A 2012 survey conducted by the Japanese Ministry of Economy, Trade and Industry, revealed that women alone or jointly with their husbands, make the decisions on seventy-five percent of the major purchases. Nissan understands that car buying in Japan is not just a man's game and aims to cater to this powerful demographic.

According to Bloomberg, Nissan began experimenting with their "ladies first" line of stores in 2013. These dealers featured female salespeople and models specifically made for females, such as the Roox minicar. But the stores go beyond friendly staff and cars that are appealing to women.

"Some of these outlets will have nursing rooms and play areas for children, and feature stylish and colorful designs to make the car showroom more inviting and welcoming to women..." - Nissan spokesman, Chris Keeffe

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Executive Vice President Takao Katagiri said the automaker plans tripling the number of "ladies first" dealers in the coming year by adding 300 locations and 700 stores by 2018. The automaker has also plans on doubling the number of female sales staff from two years ago by 2018.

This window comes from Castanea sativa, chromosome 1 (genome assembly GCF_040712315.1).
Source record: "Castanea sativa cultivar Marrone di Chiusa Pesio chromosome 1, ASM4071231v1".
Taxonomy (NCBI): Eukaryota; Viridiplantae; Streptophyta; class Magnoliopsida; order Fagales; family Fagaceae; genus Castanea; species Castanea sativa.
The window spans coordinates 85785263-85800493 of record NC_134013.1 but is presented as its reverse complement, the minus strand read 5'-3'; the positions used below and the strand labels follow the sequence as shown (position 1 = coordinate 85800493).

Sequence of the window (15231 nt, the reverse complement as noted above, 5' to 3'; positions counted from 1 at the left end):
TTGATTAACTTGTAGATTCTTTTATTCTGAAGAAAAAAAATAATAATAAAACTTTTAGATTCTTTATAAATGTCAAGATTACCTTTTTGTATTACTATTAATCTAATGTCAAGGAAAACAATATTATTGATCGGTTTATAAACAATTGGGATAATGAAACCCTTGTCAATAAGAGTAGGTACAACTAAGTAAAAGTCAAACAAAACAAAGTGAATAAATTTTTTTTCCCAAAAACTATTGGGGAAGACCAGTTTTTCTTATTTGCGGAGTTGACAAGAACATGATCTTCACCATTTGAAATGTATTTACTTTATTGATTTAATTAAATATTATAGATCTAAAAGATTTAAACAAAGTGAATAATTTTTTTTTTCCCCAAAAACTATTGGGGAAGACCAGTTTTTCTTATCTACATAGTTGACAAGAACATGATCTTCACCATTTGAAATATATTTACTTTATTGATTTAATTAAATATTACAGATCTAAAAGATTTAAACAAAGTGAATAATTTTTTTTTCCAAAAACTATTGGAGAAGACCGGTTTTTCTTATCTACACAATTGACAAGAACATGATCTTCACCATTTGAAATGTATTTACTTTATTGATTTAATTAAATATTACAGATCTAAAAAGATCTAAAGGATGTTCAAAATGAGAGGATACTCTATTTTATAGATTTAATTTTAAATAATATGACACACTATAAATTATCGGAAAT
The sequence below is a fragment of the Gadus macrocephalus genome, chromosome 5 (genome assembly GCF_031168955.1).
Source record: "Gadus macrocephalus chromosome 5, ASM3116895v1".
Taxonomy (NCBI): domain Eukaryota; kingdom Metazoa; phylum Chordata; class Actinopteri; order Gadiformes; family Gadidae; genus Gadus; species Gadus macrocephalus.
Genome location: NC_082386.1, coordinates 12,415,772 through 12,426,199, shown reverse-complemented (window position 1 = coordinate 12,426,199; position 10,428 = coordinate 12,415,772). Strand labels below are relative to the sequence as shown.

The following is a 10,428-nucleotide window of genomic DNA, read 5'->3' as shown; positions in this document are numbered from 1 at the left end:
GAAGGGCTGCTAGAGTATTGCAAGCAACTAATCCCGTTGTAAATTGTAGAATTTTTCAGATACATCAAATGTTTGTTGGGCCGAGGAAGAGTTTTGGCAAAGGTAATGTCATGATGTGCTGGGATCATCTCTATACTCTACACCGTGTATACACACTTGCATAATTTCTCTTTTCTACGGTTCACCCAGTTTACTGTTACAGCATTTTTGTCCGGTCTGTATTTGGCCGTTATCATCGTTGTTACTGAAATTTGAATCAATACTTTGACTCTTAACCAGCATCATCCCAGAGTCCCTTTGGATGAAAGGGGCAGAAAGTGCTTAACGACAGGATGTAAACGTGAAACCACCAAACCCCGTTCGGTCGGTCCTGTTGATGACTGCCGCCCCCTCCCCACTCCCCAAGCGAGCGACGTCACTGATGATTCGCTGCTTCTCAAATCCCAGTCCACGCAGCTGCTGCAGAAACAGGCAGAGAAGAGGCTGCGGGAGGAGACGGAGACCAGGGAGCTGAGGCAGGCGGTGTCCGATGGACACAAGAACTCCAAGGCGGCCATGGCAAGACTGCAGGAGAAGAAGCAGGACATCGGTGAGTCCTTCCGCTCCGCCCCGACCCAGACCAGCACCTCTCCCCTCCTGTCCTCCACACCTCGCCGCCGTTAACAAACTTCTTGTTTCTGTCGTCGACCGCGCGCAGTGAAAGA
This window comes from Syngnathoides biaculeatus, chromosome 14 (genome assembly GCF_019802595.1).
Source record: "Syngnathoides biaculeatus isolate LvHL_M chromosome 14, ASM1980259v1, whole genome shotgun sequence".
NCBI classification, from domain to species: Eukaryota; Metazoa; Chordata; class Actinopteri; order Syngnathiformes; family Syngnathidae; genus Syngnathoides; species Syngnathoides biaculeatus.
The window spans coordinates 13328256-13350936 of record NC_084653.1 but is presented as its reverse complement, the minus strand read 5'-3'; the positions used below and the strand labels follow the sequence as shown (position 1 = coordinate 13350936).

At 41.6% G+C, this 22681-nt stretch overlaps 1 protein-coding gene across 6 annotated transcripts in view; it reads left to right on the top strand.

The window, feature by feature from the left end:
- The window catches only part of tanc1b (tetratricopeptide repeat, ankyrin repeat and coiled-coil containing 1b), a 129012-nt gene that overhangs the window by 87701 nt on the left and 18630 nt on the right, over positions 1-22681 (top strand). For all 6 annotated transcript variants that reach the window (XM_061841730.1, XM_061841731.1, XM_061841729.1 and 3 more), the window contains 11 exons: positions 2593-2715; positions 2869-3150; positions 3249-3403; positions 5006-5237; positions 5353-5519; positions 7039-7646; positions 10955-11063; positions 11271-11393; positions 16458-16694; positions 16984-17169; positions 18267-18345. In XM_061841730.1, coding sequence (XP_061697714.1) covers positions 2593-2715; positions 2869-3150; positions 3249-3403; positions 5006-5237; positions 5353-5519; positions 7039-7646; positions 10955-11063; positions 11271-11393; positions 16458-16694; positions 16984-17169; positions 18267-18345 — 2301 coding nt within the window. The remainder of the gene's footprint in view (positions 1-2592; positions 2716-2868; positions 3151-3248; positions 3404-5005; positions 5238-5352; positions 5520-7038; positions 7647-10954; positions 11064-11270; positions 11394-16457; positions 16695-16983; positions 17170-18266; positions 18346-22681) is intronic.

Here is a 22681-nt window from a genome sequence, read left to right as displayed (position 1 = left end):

From what our Japanese resident Kat Callahan has told us, the dealership experience in Japan is very different than the United States. While the American market has been trying for some time to capture more women buyers, it has mostly been with marketing and other gimmicks not actual facilities like nursing rooms and child play areas that would make the process a little more comfortable for female buyers. I'm not suggesting that US dealers implement the same model, but it is interesting to see how the cultural differences play out among the two markets.

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If you have a question, a tip, or something you would like to to share about car-buying, drop me a line at AutomatchConsulting@gmail.com and be sure to include your Kinja handle.